************ Sermon on 2 Chronicles 27 ************
By: Rev. Adrian Dieleman
This sermon was preached on March 22, 2015
2 Chronicles 27
2 Chronicles 27:6
"Walking Steadfastly Before the Lord"
Jotham was one of the lesser known kings of Judah. His life and reign are recorded in 2 Kings 15 and 2 Chronicles 27. Jotham was the eleventh king of Judah.
I Two Righteous Kings
A To understand and appreciate Jotham we have to spend a few moments looking at his father, King Uzziah. Uzziah "did what was right in the eyes of the Lord" (2 Chron 26:4); in other words, he was a godly man. Uzziah masterminded the construction of fortress towers in Jerusalem at various points on the walls. He also undertook massive agricultural projects in the desert as well as the foothills and plains. He reorganized the army. He pioneered the use of advanced weapons such as catapults to hurl arrows and large stones a great distance.
Uzziah's power and accomplishments led to pride, which proved to be his downfall (2 Chron 26:16; cf Prov 16:18; 18:12). In his pride he presumed to offer incense in the temple, something which only the priests could do. Azariah the priest and eighty other courageous priests of the Lord confronted him and condemned him for this (2 Chron 26:17-18). Uzziah responded in rage. While he was raging at the priests, leprosy broke out on his forehead. The Lord's judgment declared the priests to be right and Uzziah to be wrong. The leprosy rendered Uzziah ceremonially unclean so he had to leave the temple at once (2 chron 26:20).
You know what Uzziah did? He offered unauthorized fire. Maybe he thought to himself that it was okay because it was fire to the Lord. But the Lord does not take it lightly when fire is offered to Him at a time and place and by a person who is not authorized. Do you remember what happened to Aaron's sons, Nadab and Abihu, when they offered unauthorized fire before the Lord? Though they were the sons of the high priest, fire came out from the presence of the Lord and consumed them (Lev 10:1-3).
Uzziah offered unauthorized fire and was struck with leprosy. So, until the day of his death, Uzziah had to be quarantined. He lived in a separate house. He continued to look after his livestock, fields, and vineyards, but it was his son, Jotham, who presided over the government. Even in death Uzziah was ostracized because of his disease and was buried near his fathers, not with them (2 Chron 26:23).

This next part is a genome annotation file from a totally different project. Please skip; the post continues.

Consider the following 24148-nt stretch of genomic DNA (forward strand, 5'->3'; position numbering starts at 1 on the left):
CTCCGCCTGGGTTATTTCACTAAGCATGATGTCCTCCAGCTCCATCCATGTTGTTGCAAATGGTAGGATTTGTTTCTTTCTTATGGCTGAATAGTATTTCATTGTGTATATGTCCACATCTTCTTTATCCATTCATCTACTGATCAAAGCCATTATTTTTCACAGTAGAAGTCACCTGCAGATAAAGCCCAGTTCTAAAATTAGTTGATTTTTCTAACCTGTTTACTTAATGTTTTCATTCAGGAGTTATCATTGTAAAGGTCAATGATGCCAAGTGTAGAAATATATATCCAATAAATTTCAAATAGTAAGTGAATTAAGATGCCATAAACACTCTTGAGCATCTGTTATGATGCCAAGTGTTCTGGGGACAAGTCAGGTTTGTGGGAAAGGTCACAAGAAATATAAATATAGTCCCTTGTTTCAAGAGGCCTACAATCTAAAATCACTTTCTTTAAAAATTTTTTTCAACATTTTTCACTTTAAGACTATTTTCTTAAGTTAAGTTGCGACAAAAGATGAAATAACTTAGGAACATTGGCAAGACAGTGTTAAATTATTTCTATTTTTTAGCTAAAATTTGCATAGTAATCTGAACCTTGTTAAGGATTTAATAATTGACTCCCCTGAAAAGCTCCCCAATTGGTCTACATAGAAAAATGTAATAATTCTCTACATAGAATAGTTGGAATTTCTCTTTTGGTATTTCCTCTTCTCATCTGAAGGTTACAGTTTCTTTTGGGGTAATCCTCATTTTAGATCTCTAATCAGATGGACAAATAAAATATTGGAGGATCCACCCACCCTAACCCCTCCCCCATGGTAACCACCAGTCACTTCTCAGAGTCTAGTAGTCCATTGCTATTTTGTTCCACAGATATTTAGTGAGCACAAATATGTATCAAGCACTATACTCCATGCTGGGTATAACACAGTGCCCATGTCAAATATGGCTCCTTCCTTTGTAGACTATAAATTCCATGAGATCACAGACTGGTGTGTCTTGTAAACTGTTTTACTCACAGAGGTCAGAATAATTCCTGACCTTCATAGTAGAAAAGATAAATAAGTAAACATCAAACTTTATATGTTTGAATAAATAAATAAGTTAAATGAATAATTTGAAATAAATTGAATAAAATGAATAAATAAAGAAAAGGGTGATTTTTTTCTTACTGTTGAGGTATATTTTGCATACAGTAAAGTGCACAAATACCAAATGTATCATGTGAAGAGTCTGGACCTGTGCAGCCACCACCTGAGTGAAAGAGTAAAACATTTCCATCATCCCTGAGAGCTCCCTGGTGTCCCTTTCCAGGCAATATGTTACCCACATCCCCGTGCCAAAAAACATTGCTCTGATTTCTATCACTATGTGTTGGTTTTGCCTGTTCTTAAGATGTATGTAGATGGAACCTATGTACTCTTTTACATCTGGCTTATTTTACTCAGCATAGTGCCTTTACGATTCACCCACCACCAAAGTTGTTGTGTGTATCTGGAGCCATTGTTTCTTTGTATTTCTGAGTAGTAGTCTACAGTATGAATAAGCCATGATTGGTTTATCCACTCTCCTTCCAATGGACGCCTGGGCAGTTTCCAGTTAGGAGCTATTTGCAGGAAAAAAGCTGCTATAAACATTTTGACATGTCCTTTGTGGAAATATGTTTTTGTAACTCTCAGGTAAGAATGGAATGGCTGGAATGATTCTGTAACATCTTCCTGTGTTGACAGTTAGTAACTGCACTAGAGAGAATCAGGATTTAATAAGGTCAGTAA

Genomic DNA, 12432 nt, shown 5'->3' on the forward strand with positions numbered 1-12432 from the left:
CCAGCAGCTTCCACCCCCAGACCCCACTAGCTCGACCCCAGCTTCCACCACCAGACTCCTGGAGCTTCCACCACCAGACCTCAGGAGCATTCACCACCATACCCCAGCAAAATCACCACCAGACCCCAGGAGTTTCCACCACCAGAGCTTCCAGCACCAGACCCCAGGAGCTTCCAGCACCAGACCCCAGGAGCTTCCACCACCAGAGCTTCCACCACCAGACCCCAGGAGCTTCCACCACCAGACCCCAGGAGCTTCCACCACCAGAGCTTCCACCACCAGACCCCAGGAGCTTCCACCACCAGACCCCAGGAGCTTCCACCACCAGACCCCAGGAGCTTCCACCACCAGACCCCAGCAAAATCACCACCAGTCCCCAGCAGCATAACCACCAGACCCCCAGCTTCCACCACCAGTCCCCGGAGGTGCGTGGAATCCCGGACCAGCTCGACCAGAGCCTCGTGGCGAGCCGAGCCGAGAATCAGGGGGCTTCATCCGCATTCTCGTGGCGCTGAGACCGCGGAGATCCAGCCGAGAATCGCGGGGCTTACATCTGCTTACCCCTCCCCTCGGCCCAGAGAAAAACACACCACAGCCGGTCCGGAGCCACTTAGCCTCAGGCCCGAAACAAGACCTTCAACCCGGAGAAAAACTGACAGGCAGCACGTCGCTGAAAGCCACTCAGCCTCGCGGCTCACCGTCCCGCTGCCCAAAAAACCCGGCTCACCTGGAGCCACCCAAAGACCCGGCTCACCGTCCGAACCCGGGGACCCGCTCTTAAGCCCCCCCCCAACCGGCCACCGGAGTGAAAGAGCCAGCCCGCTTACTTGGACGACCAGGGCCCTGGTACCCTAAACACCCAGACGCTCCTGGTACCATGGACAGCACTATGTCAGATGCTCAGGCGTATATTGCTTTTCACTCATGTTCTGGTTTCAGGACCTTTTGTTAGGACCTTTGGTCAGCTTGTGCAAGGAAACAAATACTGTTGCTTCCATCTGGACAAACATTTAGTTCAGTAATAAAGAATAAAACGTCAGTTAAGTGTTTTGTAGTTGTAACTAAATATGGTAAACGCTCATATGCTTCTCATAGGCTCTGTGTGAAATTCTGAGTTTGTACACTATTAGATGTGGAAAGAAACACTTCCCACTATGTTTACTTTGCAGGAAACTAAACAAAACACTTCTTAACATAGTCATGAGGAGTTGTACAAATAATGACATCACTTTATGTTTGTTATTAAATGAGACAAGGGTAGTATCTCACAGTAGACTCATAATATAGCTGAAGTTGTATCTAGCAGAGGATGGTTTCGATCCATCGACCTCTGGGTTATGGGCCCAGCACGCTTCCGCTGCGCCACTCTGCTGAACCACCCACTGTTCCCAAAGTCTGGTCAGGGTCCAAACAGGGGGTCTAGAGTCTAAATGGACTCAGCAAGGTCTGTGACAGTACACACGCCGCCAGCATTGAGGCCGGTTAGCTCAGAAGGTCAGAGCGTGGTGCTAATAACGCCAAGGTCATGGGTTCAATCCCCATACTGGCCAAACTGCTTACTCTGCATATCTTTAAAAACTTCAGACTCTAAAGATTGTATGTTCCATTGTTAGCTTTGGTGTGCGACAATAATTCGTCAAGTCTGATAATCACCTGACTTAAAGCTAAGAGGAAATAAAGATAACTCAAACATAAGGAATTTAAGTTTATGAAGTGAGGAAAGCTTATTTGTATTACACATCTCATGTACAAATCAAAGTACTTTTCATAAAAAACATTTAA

We learn from Uzziah that even the godliest of men can fall into the most serious of sins. The man and woman of God must constantly be on guard lest they fall the way Uzziah did. As Paul warns us, "So, if you think you are standing firm, be careful that you don't fall!" (1 Cor 10:12).
B Jotham was 25 years old at the time his father was struck with leprosy. He became king in all but name. Yet, Jotham was careful to honor his father. Our Bible reading tells us it was Jotham who conquered the Ammonites and that for three successive years he compelled them to pay an annual tribute of a hundred talents of silver, ten thousand cors of wheat, and ten thousand cors of barley (2 Chron 27:5). Yet, one chapter earlier it is reported that the Ammonites brought their tribute to Uzziah (2 Chron 26:8). By forcing the Ammonites to do this, Jotham continued to recognize his father as king. He loyally observed the fifth commandment by ruling in his father's name.
It does not surprise us, then, to read that Jotham "did what was right in the eyes of the Lord" (2 Chron 27:2). Jotham was a godly king whose name appears in the genealogy of Jesus (Mt 1:9).
Jotham was a godly king, just like his father Uzziah. "But unlike him he did not enter the temple of the Lord" (2 Chron 27:2). That is, he did not offer unauthorized fire. He did not presume to do the duties of the priests. By continuing his father's building projects and by conquering the Ammonites he showed himself to be just as successful as his father; yet, he did not allow pride to take over.
C In Jotham, Judah had a godly king. However, the Bible tells us Judah did not have a godly people: "The people, however, continued their corrupt practices" (2 Chron 27:2). What is Scripture talking about? The great prophets -- Isaiah, Hosea, and Micah -- exercised their ministries in Jotham's days, and in their pages we have graphic pictures of the moral condition of the time. What was happening? The increasing corruption of the northern kingdom was permeating Judah. For instance, the people were offering sacrifices and burning incense on high places (2 Ki 15:35); that is, they were practicing idolatry. The order of the day included unjust laws, oppressive decrees, the poor were deprived of their rights, widows were preyed upon, the fatherless were robbed (Is 10:1-2). They looked to Egypt and Pharaoh for protection rather than to the Lord (Is 30:2-3). There is faithlessness, cursing, lying, murder, stealing, adultery, and bloodshed (Hosea 4:1-2).
It must have been a struggle, but Jotham was a righteous man in the midst of a crooked and perverse generation.
II Jotham's Walk
A The focus of our text this evening is Jotham's godly walk before the Lord: "Jotham walked steadfastly before the Lord" (2 Chron 27:6).
This means Jotham followed a road or path. A road or path speaks of two things. It speaks of the journey itself. And, it speaks of the destination.
"Jotham walked steadfastly before the Lord" (2 Chron 27:6). First of all, the journey. By the grace of God, he chose to walk the path of righteousness. By the grace of God he chose not to walk in the counsel of the wicked or stand in the way of sinners or sit in the seat of mockers. But his delight was in the law of the Lord, and on His law he meditated day and night (Ps 1:1-2). He did not move to the left or to the right but kept his life and his feet on the path of the Lord. He was unwavering in his commitment.
"Jotham walked steadfastly before the Lord" (2 Chron 27:6). Secondly, the goal. By the grace of God, he sought first the Kingdom and its righteousness. He set his heart on things above, not on earthly things.